Please use this identifier to cite or link to this item:
|Other Titles: ||Cannon and Wars in China in 1600-1900: A Case Study on the Targeting Techniques Introduced from Europe|
|Authors: ||黃一農;Yi-Long Huang|
|Abstract: ||It is well-known that European cannons, introduced into China in the seventeenth century, play roles of crucial importance in wars during late Ming and early Qing dynasties, but reasons for their success remain unclear.|
In this article, the author attempts to explain that the Europeans were not only more advanced than the Chinese in making cannons but also able to transform the necessary mathematical and physical knowledge of ballistics into mechanical calculating devices (such as squadra, sector, sight, etc.) by which gunners could promptly estimate the appropriate amount of gunpowder and angle of elevation to be used in relation to balls made of divergent materials and targets at various ranges. This method of transforming mathematical knowledge into calculating devices features an essential part of the modern technical revolution taking place in the West. It also shows a strong contrast to the method used by the Chinese then, who, while operating cannons, could rely on nothing but experiences.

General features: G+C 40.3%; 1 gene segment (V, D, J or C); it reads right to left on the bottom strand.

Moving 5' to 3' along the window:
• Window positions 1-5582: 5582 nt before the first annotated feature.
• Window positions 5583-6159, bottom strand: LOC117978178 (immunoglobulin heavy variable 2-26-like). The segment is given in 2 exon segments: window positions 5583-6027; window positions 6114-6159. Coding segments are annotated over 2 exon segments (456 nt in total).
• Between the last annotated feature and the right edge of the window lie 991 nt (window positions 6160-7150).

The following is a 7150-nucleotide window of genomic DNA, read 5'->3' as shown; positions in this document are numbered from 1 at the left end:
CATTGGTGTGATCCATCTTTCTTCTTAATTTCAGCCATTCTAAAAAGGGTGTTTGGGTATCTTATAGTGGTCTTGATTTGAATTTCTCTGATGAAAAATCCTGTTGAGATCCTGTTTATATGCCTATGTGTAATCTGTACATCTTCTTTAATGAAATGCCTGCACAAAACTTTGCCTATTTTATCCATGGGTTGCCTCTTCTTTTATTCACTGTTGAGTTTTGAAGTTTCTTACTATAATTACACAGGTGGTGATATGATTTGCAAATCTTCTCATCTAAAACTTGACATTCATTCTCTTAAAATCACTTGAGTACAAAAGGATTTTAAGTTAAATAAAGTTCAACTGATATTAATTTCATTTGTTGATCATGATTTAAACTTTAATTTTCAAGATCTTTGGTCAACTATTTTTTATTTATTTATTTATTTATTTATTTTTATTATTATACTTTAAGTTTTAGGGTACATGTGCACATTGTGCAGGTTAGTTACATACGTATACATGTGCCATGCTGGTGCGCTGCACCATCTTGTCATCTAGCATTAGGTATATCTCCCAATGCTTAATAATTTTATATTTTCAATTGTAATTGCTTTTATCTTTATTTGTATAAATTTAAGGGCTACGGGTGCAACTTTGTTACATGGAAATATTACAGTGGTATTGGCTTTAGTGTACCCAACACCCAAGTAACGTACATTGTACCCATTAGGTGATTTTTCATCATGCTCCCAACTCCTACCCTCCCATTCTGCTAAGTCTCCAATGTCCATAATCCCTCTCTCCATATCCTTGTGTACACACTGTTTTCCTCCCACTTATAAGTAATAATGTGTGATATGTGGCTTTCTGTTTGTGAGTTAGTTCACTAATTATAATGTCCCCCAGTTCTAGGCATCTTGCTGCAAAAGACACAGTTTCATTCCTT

The author hopes that a clearer understanding can be achieved regarding the reason why European cannons could play important roles in wars during late Ming and early Qing dynasties. Besides, at the end, this article will expose to what stage knowledge with respect to the European targeting techniques has developed in the Qing dynasty. It is on the basis of this exposition that the author intends to explain why, after the Opium War, the Chinese failed to resist aggression from the Western countries.
Key Words: Cannon, History of Technology, History of Mathematics, History of Ming and Qing, Jesuits
|Appears in Collections:||[01 清華學報] 新26卷第1期|
Files in This Item: